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Tesla sales foil predictions of German automotive critics

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On: Tue, May 10, 2016 at 1:57PM | By: Bill Wilson


Tesla sales foil predictions of German automotive critics

There is a strange, persistent irony that flows throughout history. A small group of visionaries comes up with an idea that challenges conventional wisdom. The concept is so radical that those in power either ignore the newcomers or revile them. Over time, however, the outsiders begin to transform the world.

In desperation, the old guard tries to suppress the newcomers. Failing to do so, it then seeks to imitate them, only to find itself badly outclassed. In the end, those who were once dismissed as kooks seize the reins of power. Their ideas, which were at first considered impractical and absurd, become the new conventional wisdom. The process then starts all over again. For proof of this dynamic, simply consider Thomas Edison. Or Henry Ford. Or Steve Jobs.

This same “newcomer outfoxes old rivals” process has happened in the automotive world since the founding of Tesla in 2003. European automakers enjoyed poking fun at the new company. Former Daimler chairman Edzard Reuter went so far as to call the pesky California startup “a joke that can’t be taken seriously compared to the great car companies of Germany.” No doubt Reuter inspired a hearty round of laughter among his fellow auto executives with that crack.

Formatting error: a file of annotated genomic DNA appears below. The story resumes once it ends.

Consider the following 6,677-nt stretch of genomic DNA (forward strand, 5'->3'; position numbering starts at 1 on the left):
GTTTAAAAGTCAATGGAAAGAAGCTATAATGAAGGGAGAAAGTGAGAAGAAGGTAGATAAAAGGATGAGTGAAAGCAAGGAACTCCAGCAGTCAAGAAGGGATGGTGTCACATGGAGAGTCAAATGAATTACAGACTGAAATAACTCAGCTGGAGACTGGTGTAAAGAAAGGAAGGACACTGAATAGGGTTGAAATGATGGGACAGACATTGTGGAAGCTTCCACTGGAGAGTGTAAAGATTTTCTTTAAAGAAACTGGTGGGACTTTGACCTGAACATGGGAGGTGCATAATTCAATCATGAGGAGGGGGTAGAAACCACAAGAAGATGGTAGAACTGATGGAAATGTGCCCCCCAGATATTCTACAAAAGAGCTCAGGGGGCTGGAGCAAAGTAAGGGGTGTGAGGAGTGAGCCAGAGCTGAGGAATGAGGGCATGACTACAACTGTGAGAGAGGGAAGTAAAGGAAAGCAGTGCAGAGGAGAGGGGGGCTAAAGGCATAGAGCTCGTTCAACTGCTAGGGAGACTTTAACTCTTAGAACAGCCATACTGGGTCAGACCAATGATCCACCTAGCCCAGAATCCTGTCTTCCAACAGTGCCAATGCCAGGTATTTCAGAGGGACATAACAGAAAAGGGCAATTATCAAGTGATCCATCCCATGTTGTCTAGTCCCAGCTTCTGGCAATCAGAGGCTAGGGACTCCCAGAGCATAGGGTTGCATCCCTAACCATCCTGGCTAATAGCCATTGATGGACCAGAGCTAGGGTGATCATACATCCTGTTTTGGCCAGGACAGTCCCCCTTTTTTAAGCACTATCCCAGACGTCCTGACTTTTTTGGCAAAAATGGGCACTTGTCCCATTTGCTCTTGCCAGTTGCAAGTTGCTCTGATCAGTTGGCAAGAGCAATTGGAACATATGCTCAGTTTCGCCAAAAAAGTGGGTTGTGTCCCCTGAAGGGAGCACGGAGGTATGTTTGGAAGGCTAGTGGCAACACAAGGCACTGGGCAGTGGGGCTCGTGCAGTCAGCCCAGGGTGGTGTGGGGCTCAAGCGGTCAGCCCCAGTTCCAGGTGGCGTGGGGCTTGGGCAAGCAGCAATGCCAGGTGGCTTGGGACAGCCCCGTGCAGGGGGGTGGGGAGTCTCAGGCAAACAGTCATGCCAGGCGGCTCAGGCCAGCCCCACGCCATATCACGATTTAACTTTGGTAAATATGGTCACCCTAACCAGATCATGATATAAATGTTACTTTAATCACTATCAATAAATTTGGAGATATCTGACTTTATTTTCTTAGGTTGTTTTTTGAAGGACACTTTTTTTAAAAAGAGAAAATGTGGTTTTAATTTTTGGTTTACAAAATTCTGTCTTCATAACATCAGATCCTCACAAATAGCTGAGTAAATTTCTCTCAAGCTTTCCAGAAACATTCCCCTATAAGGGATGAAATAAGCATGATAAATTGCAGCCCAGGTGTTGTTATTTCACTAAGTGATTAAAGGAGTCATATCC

That was then, this is now. These days neither Reuter nor anyone else is laughing at Tesla founder Elon Musk. The wake-up call for legacy automakers came in April of this year, when Tesla announced that almost 400,000 buyers across the globe had put down $1000 apiece to be among the first owners of the Tesla Model Three.

This is unmistakable evidence that many of the world’s smartest and wealthiest people think that high-performance electric-powered cars are far from a joke. It’s also proof that, once again, a small group of visionaries has managed to outfox its dinosaur-like competitors. The fact that many of Tesla’s most ardent fans live in Germany makes the pill an especially bitter one for the people at BMW, Daimler, and Mercedes to swallow.

“Germans have an enormous amount of pride in their engineering skills. They believe they know everything about cars,” said Ferdinand Dudenhoeffer, a car industry analyst at the University of Duisburg-Essen. “And then along comes this young punk in California… now they’re seeing that he’s leading the revolution.”

While BMW and other German automakers have been developing their own electric vehicles, their offerings fall far behind Tesla models in terms of range and performance. For example, the VW Golf has a maximum range of 83 miles, while the tiny Smart EV runs dry at just under the 70 mile mark. On the other hand, Tesla’s Model S can go 250 miles between charges and look sexy as hell while doing it. Perhaps that’s why 1,582 Germans laid down their hard-earned euros to purchase a California-made Tesla Model S in 2015 alone.

For their part, European automakers point out that Tesla still has a long way to go. Despite the American company’s enormous popularity and record-breaking sales, it has yet to earn a profit. Tesla officials say this will change during 2016, forecasting a healthy return on investment by the end of the fourth quarter. Whether this prediction comes true or not remains to be seen. However, by successfully challenging the automotive world’s old guard, the company has proven that history, for good or ill, never fails to repeat itself.




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